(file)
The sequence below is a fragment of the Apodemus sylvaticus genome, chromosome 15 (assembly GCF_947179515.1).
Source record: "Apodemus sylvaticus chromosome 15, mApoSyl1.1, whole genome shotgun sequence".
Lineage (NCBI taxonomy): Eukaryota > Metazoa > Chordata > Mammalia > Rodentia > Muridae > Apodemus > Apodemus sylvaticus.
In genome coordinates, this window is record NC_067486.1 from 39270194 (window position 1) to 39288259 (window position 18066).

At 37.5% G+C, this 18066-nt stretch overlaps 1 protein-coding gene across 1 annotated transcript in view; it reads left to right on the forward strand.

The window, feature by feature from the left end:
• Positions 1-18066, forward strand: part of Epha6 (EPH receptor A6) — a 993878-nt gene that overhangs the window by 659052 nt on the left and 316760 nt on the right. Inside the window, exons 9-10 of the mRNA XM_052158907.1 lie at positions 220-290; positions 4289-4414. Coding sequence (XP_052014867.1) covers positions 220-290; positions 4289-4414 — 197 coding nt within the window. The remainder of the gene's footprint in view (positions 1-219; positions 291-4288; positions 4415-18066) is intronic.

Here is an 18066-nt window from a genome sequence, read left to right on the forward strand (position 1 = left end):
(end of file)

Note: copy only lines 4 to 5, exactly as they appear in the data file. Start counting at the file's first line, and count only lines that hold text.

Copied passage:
In genome coordinates, this window is record NC_067486.1 from 39270194 (window position 1) to 39288259 (window position 18066).

At 37.5% G+C, this 18066-nt stretch overlaps 1 protein-coding gene across 1 annotated transcript in view; it reads left to right on the forward strand.